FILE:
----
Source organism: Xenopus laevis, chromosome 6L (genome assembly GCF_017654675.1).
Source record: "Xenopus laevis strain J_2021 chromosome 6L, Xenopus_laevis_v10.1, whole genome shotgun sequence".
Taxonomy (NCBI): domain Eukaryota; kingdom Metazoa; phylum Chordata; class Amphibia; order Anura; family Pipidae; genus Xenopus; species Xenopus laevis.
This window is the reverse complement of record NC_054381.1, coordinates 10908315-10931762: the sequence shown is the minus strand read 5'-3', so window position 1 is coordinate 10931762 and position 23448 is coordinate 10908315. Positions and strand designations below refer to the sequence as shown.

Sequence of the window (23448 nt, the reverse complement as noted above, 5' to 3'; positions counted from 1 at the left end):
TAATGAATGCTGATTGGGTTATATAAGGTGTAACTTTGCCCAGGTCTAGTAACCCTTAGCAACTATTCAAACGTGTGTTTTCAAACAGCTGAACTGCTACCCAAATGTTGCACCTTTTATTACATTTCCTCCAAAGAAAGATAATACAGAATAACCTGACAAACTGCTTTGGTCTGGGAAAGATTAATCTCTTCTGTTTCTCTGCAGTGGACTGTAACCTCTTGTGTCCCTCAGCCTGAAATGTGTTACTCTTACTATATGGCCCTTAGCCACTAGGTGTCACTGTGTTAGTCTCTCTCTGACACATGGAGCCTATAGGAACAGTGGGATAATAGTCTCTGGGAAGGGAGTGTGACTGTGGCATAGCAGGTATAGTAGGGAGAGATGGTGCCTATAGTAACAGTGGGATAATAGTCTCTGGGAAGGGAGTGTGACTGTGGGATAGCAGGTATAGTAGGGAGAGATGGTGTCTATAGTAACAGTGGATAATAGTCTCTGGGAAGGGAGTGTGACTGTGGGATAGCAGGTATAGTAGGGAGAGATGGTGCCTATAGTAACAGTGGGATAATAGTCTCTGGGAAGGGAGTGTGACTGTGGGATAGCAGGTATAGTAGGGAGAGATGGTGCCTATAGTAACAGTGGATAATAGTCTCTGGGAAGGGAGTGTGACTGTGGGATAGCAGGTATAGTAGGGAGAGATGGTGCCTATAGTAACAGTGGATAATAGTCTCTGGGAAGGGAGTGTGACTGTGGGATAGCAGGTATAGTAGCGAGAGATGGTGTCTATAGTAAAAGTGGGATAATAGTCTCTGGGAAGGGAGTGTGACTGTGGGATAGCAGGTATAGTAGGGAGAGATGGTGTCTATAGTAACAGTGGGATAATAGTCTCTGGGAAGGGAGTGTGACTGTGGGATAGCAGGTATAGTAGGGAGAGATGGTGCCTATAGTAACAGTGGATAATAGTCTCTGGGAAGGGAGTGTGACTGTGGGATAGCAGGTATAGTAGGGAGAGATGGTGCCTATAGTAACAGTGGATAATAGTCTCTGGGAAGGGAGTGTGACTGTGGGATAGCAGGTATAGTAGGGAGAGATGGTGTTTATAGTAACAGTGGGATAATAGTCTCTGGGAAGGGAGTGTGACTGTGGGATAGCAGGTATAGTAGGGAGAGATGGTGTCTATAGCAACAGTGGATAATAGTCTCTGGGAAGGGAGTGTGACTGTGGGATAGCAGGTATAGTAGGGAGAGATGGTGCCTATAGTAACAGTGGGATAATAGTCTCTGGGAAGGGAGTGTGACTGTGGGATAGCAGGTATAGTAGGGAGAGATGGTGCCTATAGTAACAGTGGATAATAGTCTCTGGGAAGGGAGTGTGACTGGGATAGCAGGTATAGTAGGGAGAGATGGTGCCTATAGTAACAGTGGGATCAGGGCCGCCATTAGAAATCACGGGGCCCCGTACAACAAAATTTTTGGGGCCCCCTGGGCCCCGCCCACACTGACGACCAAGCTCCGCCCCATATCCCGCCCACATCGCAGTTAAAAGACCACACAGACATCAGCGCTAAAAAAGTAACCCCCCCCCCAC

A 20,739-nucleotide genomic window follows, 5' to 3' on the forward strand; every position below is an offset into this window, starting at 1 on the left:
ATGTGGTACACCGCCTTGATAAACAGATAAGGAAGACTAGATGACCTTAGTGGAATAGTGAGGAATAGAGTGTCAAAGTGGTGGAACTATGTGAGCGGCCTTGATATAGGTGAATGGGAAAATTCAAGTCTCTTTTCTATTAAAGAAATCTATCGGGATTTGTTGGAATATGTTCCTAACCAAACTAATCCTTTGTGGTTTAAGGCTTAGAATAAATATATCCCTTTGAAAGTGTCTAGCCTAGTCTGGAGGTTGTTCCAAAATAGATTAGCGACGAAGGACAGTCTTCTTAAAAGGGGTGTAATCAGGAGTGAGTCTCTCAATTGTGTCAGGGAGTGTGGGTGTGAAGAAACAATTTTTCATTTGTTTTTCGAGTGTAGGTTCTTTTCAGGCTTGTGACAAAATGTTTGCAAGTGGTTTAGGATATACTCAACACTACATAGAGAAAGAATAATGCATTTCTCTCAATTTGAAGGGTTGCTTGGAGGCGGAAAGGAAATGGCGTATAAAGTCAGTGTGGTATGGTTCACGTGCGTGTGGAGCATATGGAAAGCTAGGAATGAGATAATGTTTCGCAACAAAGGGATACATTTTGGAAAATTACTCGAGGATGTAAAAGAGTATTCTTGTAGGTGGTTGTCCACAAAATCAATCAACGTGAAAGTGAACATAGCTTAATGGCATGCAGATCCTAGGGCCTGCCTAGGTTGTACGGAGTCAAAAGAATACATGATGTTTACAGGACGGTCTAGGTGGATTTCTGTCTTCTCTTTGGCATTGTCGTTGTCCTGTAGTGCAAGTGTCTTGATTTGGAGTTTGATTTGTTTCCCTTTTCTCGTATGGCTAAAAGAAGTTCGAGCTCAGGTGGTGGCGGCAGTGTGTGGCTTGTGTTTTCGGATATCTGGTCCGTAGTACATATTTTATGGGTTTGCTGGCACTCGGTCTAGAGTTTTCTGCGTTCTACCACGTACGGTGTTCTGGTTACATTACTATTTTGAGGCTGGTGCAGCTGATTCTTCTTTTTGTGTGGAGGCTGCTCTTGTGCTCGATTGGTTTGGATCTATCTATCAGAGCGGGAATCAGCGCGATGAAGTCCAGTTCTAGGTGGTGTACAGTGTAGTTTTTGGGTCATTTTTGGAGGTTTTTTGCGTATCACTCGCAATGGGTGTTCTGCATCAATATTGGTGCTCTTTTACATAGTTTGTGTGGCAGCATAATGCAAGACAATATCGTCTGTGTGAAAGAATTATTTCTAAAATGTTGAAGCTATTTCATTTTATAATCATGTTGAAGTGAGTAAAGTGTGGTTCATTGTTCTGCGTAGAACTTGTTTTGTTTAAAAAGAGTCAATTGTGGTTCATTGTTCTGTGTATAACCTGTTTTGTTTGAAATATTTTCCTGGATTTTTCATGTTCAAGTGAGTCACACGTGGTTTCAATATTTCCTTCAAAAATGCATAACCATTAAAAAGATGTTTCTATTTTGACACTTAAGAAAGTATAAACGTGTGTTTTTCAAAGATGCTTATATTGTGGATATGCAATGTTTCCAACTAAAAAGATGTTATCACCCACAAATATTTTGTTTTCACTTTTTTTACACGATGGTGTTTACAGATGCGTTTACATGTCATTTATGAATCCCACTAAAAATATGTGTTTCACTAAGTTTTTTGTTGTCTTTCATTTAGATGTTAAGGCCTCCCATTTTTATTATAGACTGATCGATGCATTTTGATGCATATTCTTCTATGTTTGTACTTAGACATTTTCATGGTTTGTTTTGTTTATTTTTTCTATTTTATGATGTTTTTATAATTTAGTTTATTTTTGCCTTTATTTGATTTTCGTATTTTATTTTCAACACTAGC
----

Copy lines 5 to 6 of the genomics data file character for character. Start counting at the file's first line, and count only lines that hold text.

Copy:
Sequence of the window (23448 nt, the reverse complement as noted above, 5' to 3'; positions counted from 1 at the left end):
TAATGAATGCTGATTGGGTTATATAAGGTGTAACTTTGCCCAGGTCTAGTAACCCTTAGCAACTATTCAAACGTGTGTTTTCAAACAGCTGAACTGCTACCCAAATGTTGCACCTTTTATTACATTTCCTCCAAAGAAAGATAATACAGAATAACCTGACAAACTGCTTTGGTCTGGGAAAGATTAATCTCTTCTGTTTCTCTGCAGTGGACTGTAACCTCTTGTGTCCCTCAGCCTGAAATGTGTTACTCTTACTATATGGCCCTTAGCCACTAGGTGTCACTGTGTTAGTCTCTCTCTGACACATGGAGCCTATAGGAACAGTGGGATAATAGTCTCTGGGAAGGGAGTGTGACTGTGGCATAGCAGGTATAGTAGGGAGAGATGGTGCCTATAGTAACAGTGGGATAATAGTCTCTGGGAAGGGAGTGTGACTGTGGGATAGCAGGTATAGTAGGGAGAGATGGTGTCTATAGTAACAGTGGATAATAGTCTCTGGGAAGGGAGTGTGACTGTGGGATAGCAGGTATAGTAGGGAGAGATGGTGCCTATAGTAACAGTGGGATAATAGTCTCTGGGAAGGGAGTGTGACTGTGGGATAGCAGGTATAGTAGGGAGAGATGGTGCCTATAGTAACAGTGGATAATAGTCTCTGGGAAGGGAGTGTGACTGTGGGATAGCAGGTATAGTAGGGAGAGATGGTGCCTATAGTAACAGTGGATAATAGTCTCTGGGAAGGGAGTGTGACTGTGGGATAGCAGGTATAGTAGCGAGAGATGGTGTCTATAGTAAAAGTGGGATAATAGTCTCTGGGAAGGGAGTGTGACTGTGGGATAGCAGGTATAGTAGGGAGAGATGGTGTCTATAGTAACAGTGGGATAATAGTCTCTGGGAAGGGAGTGTGACTGTGGGATAGCAGGTATAGTAGGGAGAGATGGTGCCTATAGTAACAGTGGATAATAGTCTCTGGGAAGGGAGTGTGACTGTGGGATAGCAGGTATAGTAGGGAGAGATGGTGCCTATAGTAACAGTGGATAATAGTCTCTGGGAAGGGAGTGTGACTGTGGGATAGCAGGTATAGTAGGGAGAGATGGTGTTTATAGTAACAGTGGGATAATAGTCTCTGGGAAGGGAGTGTGACTGTGGGATAGCAGGTATAGTAGGGAGAGATGGTGTCTATAGCAACAGTGGATAATAGTCTCTGGGAAGGGAGTGTGACTGTGGGATAGCAGGTATAGTAGGGAGAGATGGTGCCTATAGTAACAGTGGGATAATAGTCTCTGGGAAGGGAGTGTGACTGTGGGATAGCAGGTATAGTAGGGAGAGATGGTGCCTATAGTAACAGTGGATAATAGTCTCTGGGAAGGGAGTGTGACTGGGATAGCAGGTATAGTAGGGAGAGATGGTGCCTATAGTAACAGTGGGATCAGGGCCGCCATTAGAAATCACGGGGCCCCGTACAACAAAATTTTTGGGGCCCCCTGGGCCCCGCCCACACTGACGACCAAGCTCCGCCCCATATCCCGCCCACATCGCAGTTAAAAGACCACACAGACATCAGCGCTAAAAAAGTAACCCCCCCCCCAC